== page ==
The second episode of our treasury management mini-series co-hosted with the Royal Melbourne Institute of Technology (RMIT) features a conversation between distinguished professor Jason Potts and Gitcoin founder Scott Moore. Associate Professor and RMIT Blockchain Innovation Hub co-founder Chris Berg moderated the event.
- How should a treasury be spent? When should grants be offered as opposed to prizes, tenders or building internally?
- What are some of the ways that voting can work in relation to treasury spending? How should a project minimize Sybill attacks and freeloaders?
- How does treasury management for a web3 organization differ from a traditional corporate treasury?
- Treasury management is more about mission than management. Funding public goods can create a virtuous cycle, bringing in more users and funds.
- Exit is easy in the digital world. Treasuries can help raise exit costs and keep communities together and allow the opportunity to invest in idiosyncratic goods.
- Funding innovation is a search problem. Grants are about soliciting a solution. Prizes are about finding a solution from an unknown source.
Gitcoin, a community of “internet citizens who build and fund digital public goods” has assembled one of the largest treasuries in the web3 ecosystem. “[This] allows us to take a broader view of what counts as relevant spending and lets us be experimental,” says founder Scott Moore. “For us, treasury management is less about management and more about mission.”
Communities need to pool resources for public goods. To do so they need governance; a way to hold one another accountable for spending, maintenance and contributions. Big solutions for managing resources and holding a community accountable have existed for millennia, but DAOs and web3 organizations present new challenges and opportunities.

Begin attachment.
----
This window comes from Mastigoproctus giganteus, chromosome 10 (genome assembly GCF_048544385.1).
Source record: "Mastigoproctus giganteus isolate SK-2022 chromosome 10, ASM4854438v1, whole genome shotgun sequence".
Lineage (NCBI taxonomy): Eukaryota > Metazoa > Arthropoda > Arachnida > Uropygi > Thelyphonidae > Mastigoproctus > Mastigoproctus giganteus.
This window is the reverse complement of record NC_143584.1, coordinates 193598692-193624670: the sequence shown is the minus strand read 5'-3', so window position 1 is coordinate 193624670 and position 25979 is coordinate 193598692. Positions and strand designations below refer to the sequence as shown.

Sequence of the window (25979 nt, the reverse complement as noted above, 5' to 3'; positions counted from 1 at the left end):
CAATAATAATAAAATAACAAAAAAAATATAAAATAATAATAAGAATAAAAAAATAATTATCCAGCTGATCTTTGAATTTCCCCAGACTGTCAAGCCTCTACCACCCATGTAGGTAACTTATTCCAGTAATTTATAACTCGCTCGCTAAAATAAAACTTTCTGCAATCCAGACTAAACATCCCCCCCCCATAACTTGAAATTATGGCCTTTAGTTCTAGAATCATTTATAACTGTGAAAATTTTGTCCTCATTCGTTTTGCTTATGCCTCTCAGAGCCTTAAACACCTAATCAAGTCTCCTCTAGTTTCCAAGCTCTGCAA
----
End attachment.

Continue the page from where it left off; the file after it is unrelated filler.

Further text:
“We have lots of solutions to that big problem [of managing public goods] but we don’t yet have well developed solutions to what this looks like in the digital world,” says RMIT Professor Jason Potts.
Gitcoin relies on representative democracy (stewards and representatives standing in for larger numbers of voters) and algorithmically assisted methods for distributing funding on top of that model.
“We have checks and balances to ensure representatives are paying attention and that anyone can quickly swap delegates when they need to,” says Moore. “The other side is figuring out ways of signalling preferences. Quadratic funding works by taking the number of people supporting a given set of projects and distributing funds proportionally to the number of contributions that a project gets.”
Quadratic funding helps identify projects that people are the most invested in and distribute funds to those projects. Carefully considering the form that funding takes and when funds are spent can also radically change outcomes.
The standard model for generating research is to spend as much as possible as soon as possible. That may not be the case with web3 communities. “In the digital world, exit is easy,” says Potts. “By building up a treasury as much as possible you raise the cost of exit, that makes it safer to invest in idiosyncratic resources because we can’t exploit one another.”
Research–where much of DAO spending is currently focused–is about funding under uncertainty. Increasing administration can reduce fraud but risks strangling innovation. Grants are about maximizing the utility of a fixed sum of money. “Grants are amazing when they have good grants committees,” says Potts.
Prizes tend to have a solution in mind but don’t know where that solution will be coming from.
“Monitoring and assessment is a huge issue,” says Moore. “If a community is consistently losing money on a certain type of grant then they need to learn why these mistakes keep happening.”
An excellent way of protecting a community’s grants programs from stagnation and potential applicants intent on gaming the system is to introduce a certain amount of randomness, suggests Potts. One approach that many DAOs have been using is to think of DAOs almost like a startup and to begin “shipping” small grants and iterating on the results as soon as possible.